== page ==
If you’re delving into Twitter for marketing purposes, you’re probably wondering how to effectively use Twitter for your business. While it’s vital to know what to do to make Twitter work for your marketing needs, it’s also critical to know what NOT to do when using Twitter for business.
It can all seem a little daunting at first, particularly as you learn to use the network initially and we understand that the advice and directives can sometimes seem contradictory: Post a lot! Don’t post too much! Sell yourself! Don’t be pushy!
Twitter doesn’t need to be overwhelming. Just try to think of it as having a conversation, and implement rules of standard back-and-forth. Just as there are things that you should aim to accomplish with your Tweets/talking points, there are a few things to avoid at all costs.
Listed below are 4 things NOT to do when using Twitter for your business:
- Don’t post too often – Your users want you to contribute to the conversation; not to dominate it. Keep it between 3 to 15 or 20 posts a day.
- Don’t be repetitive – You wouldn’t tell the same joke five times to the same person in the same day, no matter how funny the punch line. Likewise, if you’ve written a great blog post or article, share the link on Twitter. But don’t post a link to the same page more than 2 or 3 times; it comes across as repetitive and pushy.
- Don’t be pushy – Speaking of being pushy, don’t be that. It’s OK to talk about your services and products, but be subtle about it and mix up your company plugs with links to interesting articles and content that doesn’t isn’t strictly marketing. Today’s consumers and web users are acutely aware of when they are being sold to, and the Twitter community is particularly wary of pushy sales pitches.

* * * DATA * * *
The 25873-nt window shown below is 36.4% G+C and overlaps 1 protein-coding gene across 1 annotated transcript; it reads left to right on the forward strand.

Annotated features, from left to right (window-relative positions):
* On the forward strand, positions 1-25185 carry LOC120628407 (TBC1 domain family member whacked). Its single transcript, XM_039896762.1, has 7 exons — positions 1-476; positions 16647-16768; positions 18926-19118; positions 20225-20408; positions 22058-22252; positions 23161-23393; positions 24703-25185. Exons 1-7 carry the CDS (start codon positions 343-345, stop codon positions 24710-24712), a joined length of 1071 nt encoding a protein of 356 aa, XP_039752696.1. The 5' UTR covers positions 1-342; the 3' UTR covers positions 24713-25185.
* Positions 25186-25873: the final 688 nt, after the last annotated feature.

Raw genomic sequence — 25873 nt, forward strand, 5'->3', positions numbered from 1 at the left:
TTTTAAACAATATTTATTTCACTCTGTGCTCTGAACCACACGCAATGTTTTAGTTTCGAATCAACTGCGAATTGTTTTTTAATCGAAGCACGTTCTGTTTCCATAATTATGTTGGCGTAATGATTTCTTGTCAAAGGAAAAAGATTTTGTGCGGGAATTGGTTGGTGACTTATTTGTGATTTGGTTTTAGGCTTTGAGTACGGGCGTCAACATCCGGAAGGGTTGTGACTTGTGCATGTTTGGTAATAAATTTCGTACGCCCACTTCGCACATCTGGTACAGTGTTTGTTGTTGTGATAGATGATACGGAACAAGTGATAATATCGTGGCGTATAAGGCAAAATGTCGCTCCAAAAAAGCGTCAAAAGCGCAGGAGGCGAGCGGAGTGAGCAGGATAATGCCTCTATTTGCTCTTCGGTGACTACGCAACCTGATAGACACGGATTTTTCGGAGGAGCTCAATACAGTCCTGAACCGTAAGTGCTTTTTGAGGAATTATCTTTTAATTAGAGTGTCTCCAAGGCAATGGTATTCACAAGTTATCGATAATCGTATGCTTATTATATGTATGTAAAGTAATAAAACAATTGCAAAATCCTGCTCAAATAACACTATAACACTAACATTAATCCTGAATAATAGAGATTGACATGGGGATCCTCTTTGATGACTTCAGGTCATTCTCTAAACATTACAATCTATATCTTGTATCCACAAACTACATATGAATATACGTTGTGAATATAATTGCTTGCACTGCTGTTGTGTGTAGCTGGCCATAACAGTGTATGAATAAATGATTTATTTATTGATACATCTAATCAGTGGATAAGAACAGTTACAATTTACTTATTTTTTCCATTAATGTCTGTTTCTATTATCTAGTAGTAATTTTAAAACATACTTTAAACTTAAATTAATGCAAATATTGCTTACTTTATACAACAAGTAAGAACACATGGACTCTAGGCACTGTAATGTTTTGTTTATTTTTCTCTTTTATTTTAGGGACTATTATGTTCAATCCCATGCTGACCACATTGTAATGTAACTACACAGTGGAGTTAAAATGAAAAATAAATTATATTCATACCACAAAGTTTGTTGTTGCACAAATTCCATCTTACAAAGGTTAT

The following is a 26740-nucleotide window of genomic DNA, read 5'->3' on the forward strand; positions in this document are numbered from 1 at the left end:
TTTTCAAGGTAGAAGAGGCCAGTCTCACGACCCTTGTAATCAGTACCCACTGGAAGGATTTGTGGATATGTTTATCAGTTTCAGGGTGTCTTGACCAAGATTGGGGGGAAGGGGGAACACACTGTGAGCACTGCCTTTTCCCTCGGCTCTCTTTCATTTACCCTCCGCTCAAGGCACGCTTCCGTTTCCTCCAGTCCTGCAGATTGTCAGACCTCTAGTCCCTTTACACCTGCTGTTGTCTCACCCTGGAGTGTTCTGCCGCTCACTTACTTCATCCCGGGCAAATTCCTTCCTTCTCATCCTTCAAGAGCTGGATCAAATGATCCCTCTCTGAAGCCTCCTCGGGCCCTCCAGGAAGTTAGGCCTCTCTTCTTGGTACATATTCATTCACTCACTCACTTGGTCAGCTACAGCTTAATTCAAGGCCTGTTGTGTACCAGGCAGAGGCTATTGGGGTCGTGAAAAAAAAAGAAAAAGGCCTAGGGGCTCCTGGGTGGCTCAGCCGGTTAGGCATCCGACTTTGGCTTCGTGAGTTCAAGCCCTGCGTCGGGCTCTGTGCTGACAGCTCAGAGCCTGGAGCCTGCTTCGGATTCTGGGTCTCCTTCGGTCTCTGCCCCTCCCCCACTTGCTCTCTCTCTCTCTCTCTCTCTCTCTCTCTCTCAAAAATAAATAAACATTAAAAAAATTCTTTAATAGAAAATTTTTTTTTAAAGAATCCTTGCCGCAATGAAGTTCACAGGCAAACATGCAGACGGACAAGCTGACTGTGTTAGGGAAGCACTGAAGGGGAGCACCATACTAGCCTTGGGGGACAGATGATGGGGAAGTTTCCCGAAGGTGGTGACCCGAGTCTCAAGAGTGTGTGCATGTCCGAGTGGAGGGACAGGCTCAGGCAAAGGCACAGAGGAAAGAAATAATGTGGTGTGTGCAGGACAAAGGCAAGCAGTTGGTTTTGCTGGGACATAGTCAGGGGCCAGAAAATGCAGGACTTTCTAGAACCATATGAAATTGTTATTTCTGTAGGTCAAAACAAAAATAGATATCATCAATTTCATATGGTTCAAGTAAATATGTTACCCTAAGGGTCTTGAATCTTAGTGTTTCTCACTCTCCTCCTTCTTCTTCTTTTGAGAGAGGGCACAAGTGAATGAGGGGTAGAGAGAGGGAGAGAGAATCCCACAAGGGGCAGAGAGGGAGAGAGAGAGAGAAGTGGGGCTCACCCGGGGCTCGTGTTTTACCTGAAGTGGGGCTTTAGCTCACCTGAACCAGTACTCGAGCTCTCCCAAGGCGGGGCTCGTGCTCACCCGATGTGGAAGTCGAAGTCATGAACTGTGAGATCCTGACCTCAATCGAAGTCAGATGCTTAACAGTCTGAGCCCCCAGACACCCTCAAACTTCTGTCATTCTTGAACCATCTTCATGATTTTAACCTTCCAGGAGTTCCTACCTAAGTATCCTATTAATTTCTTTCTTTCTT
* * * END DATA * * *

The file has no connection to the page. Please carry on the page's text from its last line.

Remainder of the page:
- Don’t become overly comfortable – The fast, casual 140-character nature of Twitter can cause some people to get too comfortable with what they share. Remember that Twitter is a part of your overall marketing plan and should reflect your company or firm’s image, voice and values. Don’t dis the competition. Don’t stray from your message. And don’t post @replies when a direct (private) message is more appropriate. Don’t Tweet your views on politics, religion or celebrity meltdowns, as this comes across as unprofessional and can alienate some members of your audience.
Now that we’ve gotten all of those negatives out of the way, here’s one final, resounding DO when using Twitter. Do stay actively engaged in Twitter, as the more you participate, the greater your chances that Twitter can work for you.